IMPORTANT NEWS: National Electric Vehicle Sweden has agreed to buy the assets of Saab Automobile and the sale is expected to be finalized during the summer.

Tuesday, June 21, 2011

Saab's debt to the suppliers is over SEK 500 million

Dagens Industri reports today that Saab's current debt to the suppliers is between SEK 500 million and SEK 600 million, that would make approx EUR 54 million to EUR 65 million. In a letter to the suppliers Saab is said to have offered to pay 10 percent of the debts at production restart, and the rest in September with an interest rate of 6 percent. Up to September, Saab promises cash payment at delivery. Saab wants an answer from its suppliers by today Tuesday.

"We need a positive response from everyone in order to coordinate a restart in week 27", Gunilla Gustavs from Saab's information department told TT.
When asked what happens if not everyone respond, Ms Gustavs said that they will deal with that if it happens.

According to Gustavs, the discussions over the payment plan has been going over some time.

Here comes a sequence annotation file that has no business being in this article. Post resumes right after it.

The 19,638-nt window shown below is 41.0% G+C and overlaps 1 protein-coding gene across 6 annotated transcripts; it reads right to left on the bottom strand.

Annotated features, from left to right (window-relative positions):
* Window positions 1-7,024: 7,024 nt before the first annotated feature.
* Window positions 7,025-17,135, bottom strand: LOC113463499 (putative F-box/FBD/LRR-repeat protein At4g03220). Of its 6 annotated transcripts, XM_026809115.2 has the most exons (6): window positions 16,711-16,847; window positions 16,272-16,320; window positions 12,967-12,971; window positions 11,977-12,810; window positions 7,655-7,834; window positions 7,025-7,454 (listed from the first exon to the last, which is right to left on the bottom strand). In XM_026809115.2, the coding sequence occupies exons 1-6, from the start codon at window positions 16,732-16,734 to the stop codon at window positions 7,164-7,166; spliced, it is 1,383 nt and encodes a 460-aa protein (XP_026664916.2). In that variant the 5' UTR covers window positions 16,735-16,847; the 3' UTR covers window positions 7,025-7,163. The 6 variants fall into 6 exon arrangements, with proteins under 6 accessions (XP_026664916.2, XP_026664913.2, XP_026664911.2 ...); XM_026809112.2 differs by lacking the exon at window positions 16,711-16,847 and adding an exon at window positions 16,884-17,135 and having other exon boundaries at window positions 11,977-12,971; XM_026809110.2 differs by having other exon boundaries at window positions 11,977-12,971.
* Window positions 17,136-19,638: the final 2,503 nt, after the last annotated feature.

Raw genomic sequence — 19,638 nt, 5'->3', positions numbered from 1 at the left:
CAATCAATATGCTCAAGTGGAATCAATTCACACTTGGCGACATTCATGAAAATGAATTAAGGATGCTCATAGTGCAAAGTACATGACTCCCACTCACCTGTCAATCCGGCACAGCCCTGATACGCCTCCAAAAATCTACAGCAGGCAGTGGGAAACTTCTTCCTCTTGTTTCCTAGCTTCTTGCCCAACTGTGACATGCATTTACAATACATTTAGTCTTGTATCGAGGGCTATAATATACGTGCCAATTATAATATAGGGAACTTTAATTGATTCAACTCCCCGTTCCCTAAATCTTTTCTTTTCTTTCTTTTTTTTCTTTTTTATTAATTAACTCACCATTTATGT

Marcus Nyman, the CEO of the supplier IAC Sweden, is quoted by Svenska Dagbladet (SvD) saying: "Unfortunately, our options are few when Saab expects that the suppliers  once again  are to provide relief. But we have a common interest to restart production again and there is a possibility based on all parties accepting".

According to Dow Jones, Sven-Åke Berglie, CEO of Swedish suppliers organization FKG, says that Saab Automobile's offer to pay 10% of its debt to suppliers is the best solution you can get.

"You either buy a blank lottery ticket or a ticket with at least a chance to win," Berglie said.

In other words, it looks like Saab is relying on the China deal being finalized by September and the EUR 245 million Chinese investment received. Untill then Saab will survive on the short-term funding they have received so far and are working on securing. One part is the sale of the property to a consortium where Swedish real estate company Hemfose is one party. In addition, Saab is according to SvD also trying to get an advance payment from the new Chinese partners Pang Da and Youngman. 

For the Swedish suppliers which rely on Saab it seems like the options are few. It's either accepting the terms or shut down their own production.

As far as I see it, the big question is the foreign suppliers. For them Saab may be only a small customer. On one side their business with Saab may be so small that their potential loss may be minuscule in the big picture, and thus there is little reason to say no. On the other side if their business with Saab is very small then maybe they can live fine without more uncertain deliveries to Saab.